The Safety and Side Effects of Ivermectin in Dogs and Cats

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Ivermectin is used to treat a variety of different illnesses and is safe for most pets. However, side effects are possible. Photo Courtesy of FreeWine/Flickr.com.

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Ivermectin is commonly used in both dogs and cats for a variety of different diseases. It is used to treat various type of parasitic infections. Both internal and external parasites are frequently treated successfully with Ivermectin. In addition, it is used in many commonly available heartworm prevention medicines, such as Heartgard Plus® and others.

Safety of Ivermectin in Dogs and Cats

In many cases, the safety of Ivermectin is directly related to the dosage administered. As with many drugs, higher dosages tend to have higher risks of complications and potential side effects associated. Ivermectin is used in many dosage ranges, depending on the purpose of its usage. Dosages used for preventing heartworm infections are generally relatively low, with little risk of side effects.

Higher dosages, such as those used to treat demodectic mange, sarcoptic mange, ear mites, ​and other parasitic infections, are more likely to be associated with adverse reactions. However, for most dogs and cats, Ivermectin is considered to be a relatively safe medication when used appropriately.

How Ivermectin Works

The purpose of Ivermectin is to kill parasites. It does this by causing neurological damage to the parasite. This damage results in paralysis and death to the parasite, thus eliminating it from the pet's body. There are some dog breeds that are genetically sensitive to the medication. Their genetic mutation allows the Ivermectin to pass through the dog's blood-brain barrier. It then enters the dog's central nervous system, which can be fatal to the animal.

Side Effects of Ivermectin in Cats

In cats, Ivermectin has a fairly high margin of safety. When seen, side effects include:

  • Agitation
  • Crying
  • Lack of appetite
  • Dilated pupils
  • Paralysis of hind legs
  • Muscle tremors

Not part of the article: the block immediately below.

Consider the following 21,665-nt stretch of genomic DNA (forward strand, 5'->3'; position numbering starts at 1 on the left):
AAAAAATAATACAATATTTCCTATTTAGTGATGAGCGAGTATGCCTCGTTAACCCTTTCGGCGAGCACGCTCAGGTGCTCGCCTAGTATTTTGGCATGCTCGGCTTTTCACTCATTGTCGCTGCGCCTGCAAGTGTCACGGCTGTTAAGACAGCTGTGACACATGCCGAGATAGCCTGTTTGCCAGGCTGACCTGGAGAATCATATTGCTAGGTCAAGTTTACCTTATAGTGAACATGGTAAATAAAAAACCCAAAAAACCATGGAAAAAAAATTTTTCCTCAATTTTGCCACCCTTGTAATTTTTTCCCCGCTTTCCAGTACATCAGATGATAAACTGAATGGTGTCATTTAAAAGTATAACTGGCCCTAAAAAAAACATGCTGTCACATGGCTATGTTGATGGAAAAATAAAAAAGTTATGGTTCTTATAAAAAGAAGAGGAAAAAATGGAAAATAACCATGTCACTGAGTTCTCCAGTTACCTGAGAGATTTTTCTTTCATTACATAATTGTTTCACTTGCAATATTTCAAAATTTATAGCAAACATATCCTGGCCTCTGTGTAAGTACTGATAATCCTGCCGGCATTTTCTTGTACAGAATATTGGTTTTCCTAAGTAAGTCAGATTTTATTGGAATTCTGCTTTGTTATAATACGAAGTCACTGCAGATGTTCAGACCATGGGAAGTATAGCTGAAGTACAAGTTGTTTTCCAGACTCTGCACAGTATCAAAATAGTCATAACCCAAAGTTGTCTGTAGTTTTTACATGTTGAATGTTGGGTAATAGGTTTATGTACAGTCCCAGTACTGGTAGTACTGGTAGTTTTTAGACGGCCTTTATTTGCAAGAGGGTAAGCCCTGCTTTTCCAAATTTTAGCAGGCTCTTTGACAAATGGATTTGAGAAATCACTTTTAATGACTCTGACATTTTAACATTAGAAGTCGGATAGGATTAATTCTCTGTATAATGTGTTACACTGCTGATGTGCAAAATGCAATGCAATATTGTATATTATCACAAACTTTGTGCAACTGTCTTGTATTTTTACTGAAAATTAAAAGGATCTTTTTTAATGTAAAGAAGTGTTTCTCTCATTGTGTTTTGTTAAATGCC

• Disorientation
  • Blindness
  • Other neurological signs, such as head pressing or wall climbing

If your cat is receiving Ivermectin and you notice these types of symptoms, discontinue the medication and contact your veterinarian.

Side Effects of Ivermectin in Dogs

In dogs, the risk of side effects associated with Ivermectin depends on the dosage, on the susceptibility of the individual dog, and on the presence of heartworm microfilaria (a larval form of the heartworm.)

When used at a low dose for heartworm prevention in a dog free of heartworms, Ivermectin is relatively safe. At higher doses which may be used for treating other parasitic infections, the risk of side effects increases. Potential side effects include:

  • Vomiting
  • Dilated pupils
  • Muscle tremors
  • Blindness
  • Incoordination
  • Lethargy
  • Lack of appetite
  • Dehydration

When used in a dog infected with heartworms, a shock-like reaction believed to be caused by dying microfilaria can occur. This type of reaction may be accompanied by lethargy, a low body temperature, and vomiting. Dogs testing positive for heartworms should be observed closely for at least 8 hours following the administration of Ivermectin.

Ivermectin Sensitivity in Collies and Similar Breeds

Neurotoxicity can also occur with Ivermectin usage in some dogs. This is particularly common in dogs that have a genetic mutation known as the MDR1 (multi-drug resistance) gene mutation. This gene mutation is known to occur most commonly in breeds such as Collies, Australian Shepherds, Shelties, Long-haired Whippets, English Sheepdogs, German Shepherds, Silken Windhounds, Skye Terriers, and other breeds with "white feet." Symptoms of neurotoxicity include incoordination, muscle tremors, seizures, blindness, and death.

Ivermectin used at dosages used for heartworm prevention is generally safe for these dogs. However, the drug should not be used at higher doses for dogs that may possess the MDR1 gene mutation. There is a test that can be performed to check for the gene mutation.

Ivermectin Toxicity

Ivermectin toxicity is very serious. It cannot be reversed. Speak to your vet right away if you believe your pet is suffering from an adverse reaction. They may recommend inducing vomiting or administering charcoal for the intent of minimizing absorption. 

Ivermectin and Human Use

In addition to its use in the veterinary medicine world, Invermectin is also used by doctors to treat a number of health issues in people. In humans, it is also useful in eliminating parasites. Ivermectin can be used to treat head lice, scabies, river blindness, and other conditions. It is only available with a prescription and is usually applied topically or taken orally.